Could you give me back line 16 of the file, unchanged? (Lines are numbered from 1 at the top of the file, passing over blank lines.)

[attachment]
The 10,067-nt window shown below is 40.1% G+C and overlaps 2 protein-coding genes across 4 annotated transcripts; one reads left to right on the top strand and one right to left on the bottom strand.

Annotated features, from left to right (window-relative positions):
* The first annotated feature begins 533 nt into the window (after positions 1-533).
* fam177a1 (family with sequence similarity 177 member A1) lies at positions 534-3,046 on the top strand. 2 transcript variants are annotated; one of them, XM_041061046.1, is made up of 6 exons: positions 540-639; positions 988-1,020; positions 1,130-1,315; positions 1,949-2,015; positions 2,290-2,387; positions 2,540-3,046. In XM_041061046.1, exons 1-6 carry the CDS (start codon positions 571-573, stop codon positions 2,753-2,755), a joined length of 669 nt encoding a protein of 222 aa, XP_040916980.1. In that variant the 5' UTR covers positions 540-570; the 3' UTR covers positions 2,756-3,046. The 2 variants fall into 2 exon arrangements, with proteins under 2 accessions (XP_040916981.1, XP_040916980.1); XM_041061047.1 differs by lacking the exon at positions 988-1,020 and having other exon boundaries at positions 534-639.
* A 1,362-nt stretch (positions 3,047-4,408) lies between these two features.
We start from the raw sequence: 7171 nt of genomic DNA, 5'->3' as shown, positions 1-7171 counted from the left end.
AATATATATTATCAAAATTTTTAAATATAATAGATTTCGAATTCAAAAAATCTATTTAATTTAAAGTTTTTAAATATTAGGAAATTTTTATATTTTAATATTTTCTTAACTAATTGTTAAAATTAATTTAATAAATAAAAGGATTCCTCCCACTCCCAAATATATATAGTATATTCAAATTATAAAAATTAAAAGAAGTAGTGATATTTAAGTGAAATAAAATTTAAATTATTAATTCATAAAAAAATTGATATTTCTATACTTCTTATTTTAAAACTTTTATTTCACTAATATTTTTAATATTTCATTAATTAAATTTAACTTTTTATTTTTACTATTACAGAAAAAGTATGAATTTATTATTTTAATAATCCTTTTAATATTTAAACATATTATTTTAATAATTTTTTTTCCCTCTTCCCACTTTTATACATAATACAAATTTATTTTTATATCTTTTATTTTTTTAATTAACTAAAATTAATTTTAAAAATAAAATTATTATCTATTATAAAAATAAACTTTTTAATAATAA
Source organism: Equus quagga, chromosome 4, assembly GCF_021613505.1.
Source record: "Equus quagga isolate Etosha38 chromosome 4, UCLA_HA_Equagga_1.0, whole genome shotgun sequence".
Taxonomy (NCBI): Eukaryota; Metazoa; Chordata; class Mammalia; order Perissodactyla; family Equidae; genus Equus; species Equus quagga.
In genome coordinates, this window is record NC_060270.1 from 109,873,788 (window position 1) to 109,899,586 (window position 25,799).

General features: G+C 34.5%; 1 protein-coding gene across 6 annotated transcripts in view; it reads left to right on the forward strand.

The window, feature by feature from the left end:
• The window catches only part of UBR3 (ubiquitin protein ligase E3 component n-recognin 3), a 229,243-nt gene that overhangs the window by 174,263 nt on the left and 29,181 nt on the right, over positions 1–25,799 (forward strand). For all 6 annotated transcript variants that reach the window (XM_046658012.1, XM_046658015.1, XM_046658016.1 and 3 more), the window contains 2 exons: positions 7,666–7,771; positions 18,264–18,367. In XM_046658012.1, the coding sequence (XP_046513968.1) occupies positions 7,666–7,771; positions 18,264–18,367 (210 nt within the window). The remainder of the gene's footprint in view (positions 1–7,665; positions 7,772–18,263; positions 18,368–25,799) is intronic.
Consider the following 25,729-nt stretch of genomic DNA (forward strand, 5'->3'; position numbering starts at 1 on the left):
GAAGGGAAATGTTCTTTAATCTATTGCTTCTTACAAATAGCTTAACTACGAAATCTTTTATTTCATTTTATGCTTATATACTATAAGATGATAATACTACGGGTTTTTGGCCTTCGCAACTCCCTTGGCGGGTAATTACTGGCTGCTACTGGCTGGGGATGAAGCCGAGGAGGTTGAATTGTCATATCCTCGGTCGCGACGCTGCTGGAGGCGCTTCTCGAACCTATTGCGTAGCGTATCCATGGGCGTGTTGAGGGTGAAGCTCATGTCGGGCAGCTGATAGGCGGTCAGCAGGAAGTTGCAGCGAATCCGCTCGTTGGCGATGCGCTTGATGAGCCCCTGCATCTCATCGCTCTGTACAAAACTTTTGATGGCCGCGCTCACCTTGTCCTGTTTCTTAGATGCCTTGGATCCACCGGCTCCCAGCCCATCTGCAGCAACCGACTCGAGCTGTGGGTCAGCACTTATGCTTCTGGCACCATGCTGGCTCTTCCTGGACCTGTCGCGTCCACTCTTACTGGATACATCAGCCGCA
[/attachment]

GAAGGGAAATGTTCTTTAATCTATTGCTTCTTACAAATAGCTTAACTACGAAATCTTTTATTTCATTTTATGCTTATATACTATAAGATGATAATACTACGGGTTTTTGGCCTTCGCAACTCCCTTGGCGGGTAATTACTGGCTGCTACTGGCTGGGGATGAAGCCGAGGAGGTTGAATTGTCATATCCTCGGTCGCGACGCTGCTGGAGGCGCTTCTCGAACCTATTGCGTAGCGTATCCATGGGCGTGTTGAGGGTGAAGCTCATGTCGGGCAGCTGATAGGCGGTCAGCAGGAAGTTGCAGCGAATCCGCTCGTTGGCGATGCGCTTGATGAGCCCCTGCATCTCATCGCTCTGTACAAAACTTTTGATGGCCGCGCTCACCTTGTCCTGTTTCTTAGATGCCTTGGATCCACCGGCTCCCAGCCCATCTGCAGCAACCGACTCGAGCTGTGGGTCAGCACTTATGCTTCTGGCACCATGCTGGCTCTTCCTGGACCTGTCGCGTCCACTCTTACTGGATACATCAGCCGCA